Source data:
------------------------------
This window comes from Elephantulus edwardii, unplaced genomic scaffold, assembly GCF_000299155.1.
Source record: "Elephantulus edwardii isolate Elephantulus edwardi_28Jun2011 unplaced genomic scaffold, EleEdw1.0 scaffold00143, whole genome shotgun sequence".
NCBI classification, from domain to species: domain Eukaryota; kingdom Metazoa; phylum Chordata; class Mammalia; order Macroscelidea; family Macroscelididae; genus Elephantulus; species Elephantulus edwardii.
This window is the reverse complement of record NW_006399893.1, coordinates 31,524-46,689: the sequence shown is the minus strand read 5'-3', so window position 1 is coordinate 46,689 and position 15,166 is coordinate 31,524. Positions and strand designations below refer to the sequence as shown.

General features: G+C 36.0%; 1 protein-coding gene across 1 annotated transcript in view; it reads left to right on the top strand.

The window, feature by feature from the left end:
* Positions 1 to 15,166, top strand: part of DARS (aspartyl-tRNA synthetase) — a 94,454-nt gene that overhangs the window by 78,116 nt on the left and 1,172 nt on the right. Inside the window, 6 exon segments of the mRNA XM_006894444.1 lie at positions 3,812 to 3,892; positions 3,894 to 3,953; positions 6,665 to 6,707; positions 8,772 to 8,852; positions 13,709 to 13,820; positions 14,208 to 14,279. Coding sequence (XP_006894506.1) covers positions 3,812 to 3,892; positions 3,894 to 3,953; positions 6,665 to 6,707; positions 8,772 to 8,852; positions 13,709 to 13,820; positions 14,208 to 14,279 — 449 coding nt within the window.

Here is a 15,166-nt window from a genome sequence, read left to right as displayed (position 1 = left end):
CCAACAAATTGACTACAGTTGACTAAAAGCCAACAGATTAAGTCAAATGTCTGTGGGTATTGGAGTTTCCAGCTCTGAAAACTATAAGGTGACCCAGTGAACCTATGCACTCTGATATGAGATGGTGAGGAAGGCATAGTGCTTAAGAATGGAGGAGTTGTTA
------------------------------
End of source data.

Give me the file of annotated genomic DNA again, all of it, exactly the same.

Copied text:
This window comes from Elephantulus edwardii, unplaced genomic scaffold, assembly GCF_000299155.1.
Source record: "Elephantulus edwardii isolate Elephantulus edwardi_28Jun2011 unplaced genomic scaffold, EleEdw1.0 scaffold00143, whole genome shotgun sequence".
NCBI classification, from domain to species: domain Eukaryota; kingdom Metazoa; phylum Chordata; class Mammalia; order Macroscelidea; family Macroscelididae; genus Elephantulus; species Elephantulus edwardii.
This window is the reverse complement of record NW_006399893.1, coordinates 31,524-46,689: the sequence shown is the minus strand read 5'-3', so window position 1 is coordinate 46,689 and position 15,166 is coordinate 31,524. Positions and strand designations below refer to the sequence as shown.

General features: G+C 36.0%; 1 protein-coding gene across 1 annotated transcript in view; it reads left to right on the top strand.

The window, feature by feature from the left end:
* Positions 1 to 15,166, top strand: part of DARS (aspartyl-tRNA synthetase) — a 94,454-nt gene that overhangs the window by 78,116 nt on the left and 1,172 nt on the right. Inside the window, 6 exon segments of the mRNA XM_006894444.1 lie at positions 3,812 to 3,892; positions 3,894 to 3,953; positions 6,665 to 6,707; positions 8,772 to 8,852; positions 13,709 to 13,820; positions 14,208 to 14,279. Coding sequence (XP_006894506.1) covers positions 3,812 to 3,892; positions 3,894 to 3,953; positions 6,665 to 6,707; positions 8,772 to 8,852; positions 13,709 to 13,820; positions 14,208 to 14,279 — 449 coding nt within the window.

Here is a 15,166-nt window from a genome sequence, read left to right as displayed (position 1 = left end):
CCAACAAATTGACTACAGTTGACTAAAAGCCAACAGATTAAGTCAAATGTCTGTGGGTATTGGAGTTTCCAGCTCTGAAAACTATAAGGTGACCCAGTGAACCTATGCACTCTGATATGAGATGGTGAGGAAGGCATAGTGCTTAAGAATGGAGGAGTTGTTA